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Terrific New Potatoes for Growers and Gardeners


The potato is the vegetable of choice in the United States. On average, Americans devour about 142 pounds of it per year. New potato releases by ARS scientists give us even more choices of potatoes to eat.


Backyard gardeners who want something new and different for their vegetable beds this year might try an attractive and appetizing red-skinned potato called IdaRose. This tasty new tuber, released by a team of Agricultural Research Service and university scientists, is perfect for steaming or boiling. It makes a colorful addition to chilled potato salads in summer or a satisfying accompaniment to heartier, wintertime fare such as soups or stews.


What's more, the plump IdaRose tubers store exceptionally well in a cool, dark, and dry corner of a basement, root cellar, or low cupboard. "That's unlike some kinds of potatoes that tend to sprout soon after you put them in storage," says Dennis L. Corsini, a plant pathologist in the ARS Small Grains and Potato Germplasm Research Unit at Aberdeen, Idaho.

In a potato cellar, geneticist Richard Novy (right) and plant pathologist Dennis Corsini examine quality of tubers from the Aberdeen breeding program after cold storage.


Corsini and Joseph J. Pavek, now retired from Aberdeen, first eyed IdaRose in 1984. At ARS and University of Idaho research plots, about a half mile down the road from their offices, IdaRose was growing among thousands of other experimental potatoes.


Their first impressions of this red beauty led to a decade of rigorous testing by growers and university specialists. In the tuber trials, IdaRose—known then only as pedigree number A82705-1R—produced just as many top-grade potatoes as Red LaSoda, the most widely grown red-skinned potato in the western United States. Another plus: IdaRose had a lower incidence of unsightly defects, like hollow heart and internal necrosis, than Red LaSoda.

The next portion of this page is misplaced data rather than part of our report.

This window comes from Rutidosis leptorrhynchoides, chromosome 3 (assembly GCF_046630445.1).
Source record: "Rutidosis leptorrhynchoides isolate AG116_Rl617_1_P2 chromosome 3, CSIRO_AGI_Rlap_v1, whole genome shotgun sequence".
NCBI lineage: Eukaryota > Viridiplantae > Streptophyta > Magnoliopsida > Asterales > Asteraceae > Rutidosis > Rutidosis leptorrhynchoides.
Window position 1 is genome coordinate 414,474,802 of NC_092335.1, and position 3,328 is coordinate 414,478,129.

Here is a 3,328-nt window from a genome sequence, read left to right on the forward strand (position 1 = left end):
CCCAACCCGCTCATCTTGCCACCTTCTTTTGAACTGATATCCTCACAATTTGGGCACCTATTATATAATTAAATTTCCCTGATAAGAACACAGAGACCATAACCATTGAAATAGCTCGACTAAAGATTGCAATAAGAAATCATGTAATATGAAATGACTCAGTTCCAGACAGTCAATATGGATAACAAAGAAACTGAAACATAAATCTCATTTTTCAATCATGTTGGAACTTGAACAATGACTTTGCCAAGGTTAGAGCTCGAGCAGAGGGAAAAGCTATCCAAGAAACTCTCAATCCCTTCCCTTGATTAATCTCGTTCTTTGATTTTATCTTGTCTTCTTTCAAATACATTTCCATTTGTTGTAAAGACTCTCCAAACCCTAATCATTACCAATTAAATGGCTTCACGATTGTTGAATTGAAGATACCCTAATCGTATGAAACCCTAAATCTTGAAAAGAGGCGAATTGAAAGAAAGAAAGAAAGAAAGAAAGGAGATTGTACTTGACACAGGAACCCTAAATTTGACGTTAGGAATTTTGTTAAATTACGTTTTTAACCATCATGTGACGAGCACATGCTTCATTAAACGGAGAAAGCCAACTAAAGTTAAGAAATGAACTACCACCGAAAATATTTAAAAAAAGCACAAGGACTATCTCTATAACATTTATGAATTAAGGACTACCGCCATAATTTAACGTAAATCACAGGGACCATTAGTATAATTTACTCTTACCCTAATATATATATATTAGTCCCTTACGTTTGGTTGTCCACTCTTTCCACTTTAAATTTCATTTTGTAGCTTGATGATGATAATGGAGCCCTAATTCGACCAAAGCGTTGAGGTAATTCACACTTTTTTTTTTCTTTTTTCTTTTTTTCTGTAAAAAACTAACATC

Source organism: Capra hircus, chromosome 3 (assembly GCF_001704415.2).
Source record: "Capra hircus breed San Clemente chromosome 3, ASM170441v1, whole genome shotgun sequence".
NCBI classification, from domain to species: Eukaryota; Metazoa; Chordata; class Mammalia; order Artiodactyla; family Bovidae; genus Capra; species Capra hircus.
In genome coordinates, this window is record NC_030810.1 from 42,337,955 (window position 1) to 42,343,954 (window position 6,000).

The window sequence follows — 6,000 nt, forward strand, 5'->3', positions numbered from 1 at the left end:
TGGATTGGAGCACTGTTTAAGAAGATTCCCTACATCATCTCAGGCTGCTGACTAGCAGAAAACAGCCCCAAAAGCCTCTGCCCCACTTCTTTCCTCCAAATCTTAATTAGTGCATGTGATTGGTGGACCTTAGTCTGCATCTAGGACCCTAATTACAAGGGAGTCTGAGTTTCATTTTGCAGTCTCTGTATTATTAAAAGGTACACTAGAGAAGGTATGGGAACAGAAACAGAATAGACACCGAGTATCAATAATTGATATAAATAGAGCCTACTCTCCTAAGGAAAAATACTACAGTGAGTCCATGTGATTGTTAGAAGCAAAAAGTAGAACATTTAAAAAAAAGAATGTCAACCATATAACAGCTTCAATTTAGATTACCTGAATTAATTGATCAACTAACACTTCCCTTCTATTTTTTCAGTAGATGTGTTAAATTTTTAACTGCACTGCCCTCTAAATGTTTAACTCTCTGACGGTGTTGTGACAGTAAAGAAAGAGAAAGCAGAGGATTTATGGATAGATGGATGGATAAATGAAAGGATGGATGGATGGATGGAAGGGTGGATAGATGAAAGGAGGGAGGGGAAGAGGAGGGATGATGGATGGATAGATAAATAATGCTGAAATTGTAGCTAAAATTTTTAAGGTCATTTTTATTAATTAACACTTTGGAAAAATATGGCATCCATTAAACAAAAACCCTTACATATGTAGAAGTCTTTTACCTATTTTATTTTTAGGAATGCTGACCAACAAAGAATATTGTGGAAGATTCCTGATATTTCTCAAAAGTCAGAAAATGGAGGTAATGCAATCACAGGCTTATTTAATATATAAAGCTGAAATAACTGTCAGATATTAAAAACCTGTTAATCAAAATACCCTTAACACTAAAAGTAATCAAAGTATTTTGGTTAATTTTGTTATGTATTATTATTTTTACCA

Secret of Its Appealing Texture


The experimental potato also consistently had the correct balance of starch and water. "In a red potato," explains Corsini, "you want a lower starch content, so the potato holds together well when you steam or boil it."


Today, about a dozen farmers produce IdaRose seed potatoes. Most are sold to commercial growers to produce the following year's crop of IdaRose tubers for sale in supermarkets.

Breeding potatoes involves choosing parents that complement each other in their strengths and weaknesses. In crossing two clones, geneticist Richard Novy pollinates a potato flower with pollen from another parent.


But some of the seed tubers are bought up for selling to home gardeners. "Nearly all leading retail nurseries in Idaho's larger cities,"says Corsini, "have stocked IdaRose for backyard gardeners. Apparently, homeowners have heard about it by word of mouth, and want to try it."


IdaRose is one of four new potato varieties that the Aberdeen scientists—in collaboration with researchers at state agricultural experiment stations in California, Oregon, Washington, and Idaho—have released to growers within the past few years. Their work for western farmers is of nationwide importance because those growers produce more than half of America's potato harvest.


The potato is this country's favorite vegetable. On average, Americans eat about 142 pounds every year—either baked or processed into fries, chips, or other familiar convenience foods. Potatoes provide vitamins A, B1, and C, as well as calcium and protein.

If breeding is successful, a pollinated potato flower will develop into a tomatolike fruit containing seeds like these.


Remarkable Russets Released to Growers


Besides IdaRose, the scientists have developed two new, top-quality russet potatoes—Gem Russet and Bannock Russet.